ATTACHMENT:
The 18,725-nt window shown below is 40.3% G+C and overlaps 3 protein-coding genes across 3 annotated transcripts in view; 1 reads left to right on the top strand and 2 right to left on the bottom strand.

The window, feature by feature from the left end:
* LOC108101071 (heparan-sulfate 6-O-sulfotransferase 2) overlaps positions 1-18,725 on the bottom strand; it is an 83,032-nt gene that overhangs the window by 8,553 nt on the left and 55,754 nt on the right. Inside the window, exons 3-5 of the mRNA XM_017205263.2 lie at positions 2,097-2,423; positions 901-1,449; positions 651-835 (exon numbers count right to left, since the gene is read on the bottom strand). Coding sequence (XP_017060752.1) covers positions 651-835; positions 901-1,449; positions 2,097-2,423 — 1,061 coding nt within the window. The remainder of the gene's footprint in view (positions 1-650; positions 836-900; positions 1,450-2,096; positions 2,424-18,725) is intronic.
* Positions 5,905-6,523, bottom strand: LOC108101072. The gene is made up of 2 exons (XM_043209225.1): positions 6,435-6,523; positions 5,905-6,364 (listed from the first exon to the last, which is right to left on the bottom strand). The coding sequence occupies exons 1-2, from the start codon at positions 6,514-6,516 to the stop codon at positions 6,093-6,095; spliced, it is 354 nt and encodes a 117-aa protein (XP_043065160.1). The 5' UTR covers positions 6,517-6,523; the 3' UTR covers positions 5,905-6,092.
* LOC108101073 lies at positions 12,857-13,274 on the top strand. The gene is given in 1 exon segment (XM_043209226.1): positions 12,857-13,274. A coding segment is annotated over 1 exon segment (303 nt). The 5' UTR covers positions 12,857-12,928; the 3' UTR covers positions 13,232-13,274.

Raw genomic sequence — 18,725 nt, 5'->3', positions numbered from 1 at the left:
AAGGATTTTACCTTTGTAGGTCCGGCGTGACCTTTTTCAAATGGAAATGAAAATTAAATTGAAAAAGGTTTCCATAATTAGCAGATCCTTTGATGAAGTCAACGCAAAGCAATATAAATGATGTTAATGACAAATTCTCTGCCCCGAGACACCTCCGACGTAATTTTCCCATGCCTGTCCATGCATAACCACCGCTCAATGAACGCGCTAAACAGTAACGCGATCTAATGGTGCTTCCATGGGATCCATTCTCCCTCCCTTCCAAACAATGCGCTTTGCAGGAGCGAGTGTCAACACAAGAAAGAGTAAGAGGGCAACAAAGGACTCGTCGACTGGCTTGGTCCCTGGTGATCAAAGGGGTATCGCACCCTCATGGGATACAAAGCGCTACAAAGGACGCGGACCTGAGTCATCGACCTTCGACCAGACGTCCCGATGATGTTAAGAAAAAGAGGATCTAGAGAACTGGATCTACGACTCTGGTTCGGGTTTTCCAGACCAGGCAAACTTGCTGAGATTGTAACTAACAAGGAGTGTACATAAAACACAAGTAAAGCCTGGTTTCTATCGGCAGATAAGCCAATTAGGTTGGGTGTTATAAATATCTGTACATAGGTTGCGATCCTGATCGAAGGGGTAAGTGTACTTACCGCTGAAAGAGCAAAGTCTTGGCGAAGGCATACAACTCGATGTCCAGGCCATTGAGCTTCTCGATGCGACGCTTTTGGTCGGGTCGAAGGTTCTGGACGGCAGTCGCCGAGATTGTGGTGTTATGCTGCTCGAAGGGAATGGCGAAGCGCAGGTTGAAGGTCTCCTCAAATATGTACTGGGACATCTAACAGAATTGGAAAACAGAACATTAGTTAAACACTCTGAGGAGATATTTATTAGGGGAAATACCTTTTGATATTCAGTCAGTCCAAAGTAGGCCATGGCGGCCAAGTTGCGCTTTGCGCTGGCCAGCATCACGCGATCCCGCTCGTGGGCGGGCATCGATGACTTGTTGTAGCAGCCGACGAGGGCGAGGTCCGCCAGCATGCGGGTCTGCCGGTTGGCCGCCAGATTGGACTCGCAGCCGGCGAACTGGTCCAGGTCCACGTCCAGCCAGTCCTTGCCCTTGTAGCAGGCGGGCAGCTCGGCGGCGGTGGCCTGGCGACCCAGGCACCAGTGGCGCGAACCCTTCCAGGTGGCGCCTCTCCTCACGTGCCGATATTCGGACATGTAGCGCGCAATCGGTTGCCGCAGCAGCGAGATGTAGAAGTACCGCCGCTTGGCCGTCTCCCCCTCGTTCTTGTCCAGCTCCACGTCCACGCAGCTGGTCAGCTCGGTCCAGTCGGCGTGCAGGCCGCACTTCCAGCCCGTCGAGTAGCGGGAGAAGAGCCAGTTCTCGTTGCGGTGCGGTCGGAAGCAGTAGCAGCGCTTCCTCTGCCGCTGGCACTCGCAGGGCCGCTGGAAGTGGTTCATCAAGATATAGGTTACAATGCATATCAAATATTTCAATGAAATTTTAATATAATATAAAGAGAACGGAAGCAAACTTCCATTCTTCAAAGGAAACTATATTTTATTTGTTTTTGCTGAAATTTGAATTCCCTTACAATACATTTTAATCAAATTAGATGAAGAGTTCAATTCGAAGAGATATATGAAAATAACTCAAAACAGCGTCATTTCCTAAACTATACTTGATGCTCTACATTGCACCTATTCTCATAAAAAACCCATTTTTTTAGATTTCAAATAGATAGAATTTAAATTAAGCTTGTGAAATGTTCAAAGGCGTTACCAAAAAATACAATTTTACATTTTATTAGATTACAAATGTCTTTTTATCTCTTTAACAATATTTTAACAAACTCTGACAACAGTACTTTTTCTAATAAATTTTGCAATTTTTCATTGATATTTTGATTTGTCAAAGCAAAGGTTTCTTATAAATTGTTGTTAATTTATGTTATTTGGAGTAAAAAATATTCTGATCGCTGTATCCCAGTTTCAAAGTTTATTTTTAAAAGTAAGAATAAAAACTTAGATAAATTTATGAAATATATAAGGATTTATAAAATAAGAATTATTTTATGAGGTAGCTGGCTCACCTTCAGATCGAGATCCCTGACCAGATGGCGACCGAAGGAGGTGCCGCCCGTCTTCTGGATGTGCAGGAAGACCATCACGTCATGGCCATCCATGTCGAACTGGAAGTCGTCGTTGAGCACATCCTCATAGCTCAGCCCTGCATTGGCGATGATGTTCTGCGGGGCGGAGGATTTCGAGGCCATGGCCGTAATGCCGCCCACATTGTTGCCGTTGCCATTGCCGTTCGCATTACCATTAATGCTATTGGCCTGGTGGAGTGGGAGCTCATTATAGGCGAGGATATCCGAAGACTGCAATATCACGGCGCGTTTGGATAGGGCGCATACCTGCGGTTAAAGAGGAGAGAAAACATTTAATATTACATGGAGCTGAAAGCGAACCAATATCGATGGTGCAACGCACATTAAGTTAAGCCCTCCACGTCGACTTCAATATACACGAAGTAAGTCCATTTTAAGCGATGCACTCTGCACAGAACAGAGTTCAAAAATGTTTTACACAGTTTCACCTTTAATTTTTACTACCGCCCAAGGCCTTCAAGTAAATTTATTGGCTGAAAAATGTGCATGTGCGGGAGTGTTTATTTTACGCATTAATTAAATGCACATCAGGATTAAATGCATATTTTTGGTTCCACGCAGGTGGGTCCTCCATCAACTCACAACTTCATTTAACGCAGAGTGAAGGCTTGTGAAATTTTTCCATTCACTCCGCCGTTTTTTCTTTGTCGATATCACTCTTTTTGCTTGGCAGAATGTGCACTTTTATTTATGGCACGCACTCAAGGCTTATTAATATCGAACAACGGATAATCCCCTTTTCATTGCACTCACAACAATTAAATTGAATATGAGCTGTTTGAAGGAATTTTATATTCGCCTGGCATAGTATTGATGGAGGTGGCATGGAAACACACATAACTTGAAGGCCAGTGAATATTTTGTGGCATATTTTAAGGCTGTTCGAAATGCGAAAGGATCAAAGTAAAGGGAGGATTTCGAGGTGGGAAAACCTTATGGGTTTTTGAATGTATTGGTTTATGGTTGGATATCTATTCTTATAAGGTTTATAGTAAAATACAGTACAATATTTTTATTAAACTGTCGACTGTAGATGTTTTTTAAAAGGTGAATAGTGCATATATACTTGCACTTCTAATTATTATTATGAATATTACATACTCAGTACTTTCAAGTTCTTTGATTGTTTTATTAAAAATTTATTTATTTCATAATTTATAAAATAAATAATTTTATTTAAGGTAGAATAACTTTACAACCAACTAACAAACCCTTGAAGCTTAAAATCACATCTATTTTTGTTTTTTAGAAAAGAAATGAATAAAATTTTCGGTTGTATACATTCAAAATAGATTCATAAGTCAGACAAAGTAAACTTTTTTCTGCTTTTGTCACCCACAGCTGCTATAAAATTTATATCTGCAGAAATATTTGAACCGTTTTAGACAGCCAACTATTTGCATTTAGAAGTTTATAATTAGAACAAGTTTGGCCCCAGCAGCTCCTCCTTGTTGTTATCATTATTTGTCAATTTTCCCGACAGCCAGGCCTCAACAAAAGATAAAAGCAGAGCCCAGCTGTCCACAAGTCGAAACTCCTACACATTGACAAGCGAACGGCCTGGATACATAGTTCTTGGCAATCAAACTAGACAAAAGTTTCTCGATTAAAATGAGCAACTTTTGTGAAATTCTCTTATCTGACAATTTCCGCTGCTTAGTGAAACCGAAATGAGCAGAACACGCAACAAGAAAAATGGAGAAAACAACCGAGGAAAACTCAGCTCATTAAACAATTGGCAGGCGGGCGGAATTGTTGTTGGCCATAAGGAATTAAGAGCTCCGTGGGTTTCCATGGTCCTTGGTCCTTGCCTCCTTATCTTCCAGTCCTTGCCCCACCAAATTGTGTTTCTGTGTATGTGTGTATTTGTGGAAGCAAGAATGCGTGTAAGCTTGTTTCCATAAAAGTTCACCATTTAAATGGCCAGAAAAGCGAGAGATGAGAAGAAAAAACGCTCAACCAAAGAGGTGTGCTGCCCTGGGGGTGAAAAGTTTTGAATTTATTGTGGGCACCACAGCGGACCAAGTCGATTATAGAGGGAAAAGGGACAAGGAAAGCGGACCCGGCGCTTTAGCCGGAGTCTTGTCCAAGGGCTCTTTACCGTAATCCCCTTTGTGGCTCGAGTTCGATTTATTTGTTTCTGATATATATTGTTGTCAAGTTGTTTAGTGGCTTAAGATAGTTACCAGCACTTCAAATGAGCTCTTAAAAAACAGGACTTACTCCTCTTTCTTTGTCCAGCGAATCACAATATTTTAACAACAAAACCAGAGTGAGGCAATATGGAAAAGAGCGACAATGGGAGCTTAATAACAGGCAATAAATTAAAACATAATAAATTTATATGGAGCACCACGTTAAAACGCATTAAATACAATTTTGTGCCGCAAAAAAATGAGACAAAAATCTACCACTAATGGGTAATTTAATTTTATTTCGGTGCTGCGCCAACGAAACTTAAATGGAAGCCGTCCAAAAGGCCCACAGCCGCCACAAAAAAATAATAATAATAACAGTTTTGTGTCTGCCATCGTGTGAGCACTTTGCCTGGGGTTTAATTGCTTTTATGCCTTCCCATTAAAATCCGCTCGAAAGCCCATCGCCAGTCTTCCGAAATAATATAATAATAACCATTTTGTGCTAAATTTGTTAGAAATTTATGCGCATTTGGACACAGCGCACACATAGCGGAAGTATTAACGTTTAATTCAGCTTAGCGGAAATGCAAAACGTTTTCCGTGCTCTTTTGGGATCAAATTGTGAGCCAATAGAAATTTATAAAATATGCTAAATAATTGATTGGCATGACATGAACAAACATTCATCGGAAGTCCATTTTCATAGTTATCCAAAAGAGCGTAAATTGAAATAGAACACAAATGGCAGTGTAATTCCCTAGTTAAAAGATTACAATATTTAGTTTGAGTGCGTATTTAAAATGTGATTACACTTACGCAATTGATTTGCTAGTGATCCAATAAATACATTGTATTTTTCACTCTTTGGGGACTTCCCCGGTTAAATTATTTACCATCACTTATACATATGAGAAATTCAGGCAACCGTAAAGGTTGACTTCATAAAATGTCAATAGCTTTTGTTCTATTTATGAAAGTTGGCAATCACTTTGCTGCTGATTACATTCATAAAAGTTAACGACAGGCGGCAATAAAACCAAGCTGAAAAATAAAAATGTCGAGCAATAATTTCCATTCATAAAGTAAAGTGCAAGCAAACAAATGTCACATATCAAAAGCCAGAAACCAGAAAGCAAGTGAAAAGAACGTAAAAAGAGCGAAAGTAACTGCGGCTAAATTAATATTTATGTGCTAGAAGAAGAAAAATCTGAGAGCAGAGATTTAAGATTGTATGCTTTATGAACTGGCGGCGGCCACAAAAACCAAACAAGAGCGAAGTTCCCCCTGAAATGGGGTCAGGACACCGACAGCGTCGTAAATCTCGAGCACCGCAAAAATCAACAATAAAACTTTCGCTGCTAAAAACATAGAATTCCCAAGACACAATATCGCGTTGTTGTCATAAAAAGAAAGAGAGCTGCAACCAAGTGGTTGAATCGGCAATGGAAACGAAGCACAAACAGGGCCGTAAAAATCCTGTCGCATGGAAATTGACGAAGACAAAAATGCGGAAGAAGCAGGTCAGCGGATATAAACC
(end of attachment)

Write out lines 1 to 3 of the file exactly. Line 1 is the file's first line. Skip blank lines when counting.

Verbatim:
The 18,725-nt window shown below is 40.3% G+C and overlaps 3 protein-coding genes across 3 annotated transcripts in view; 1 reads left to right on the top strand and 2 right to left on the bottom strand.

The window, feature by feature from the left end:
* LOC108101071 (heparan-sulfate 6-O-sulfotransferase 2) overlaps positions 1-18,725 on the bottom strand; it is an 83,032-nt gene that overhangs the window by 8,553 nt on the left and 55,754 nt on the right. Inside the window, exons 3-5 of the mRNA XM_017205263.2 lie at positions 2,097-2,423; positions 901-1,449; positions 651-835 (exon numbers count right to left, since the gene is read on the bottom strand). Coding sequence (XP_017060752.1) covers positions 651-835; positions 901-1,449; positions 2,097-2,423 — 1,061 coding nt within the window. The remainder of the gene's footprint in view (positions 1-650; positions 836-900; positions 1,450-2,096; positions 2,424-18,725) is intronic.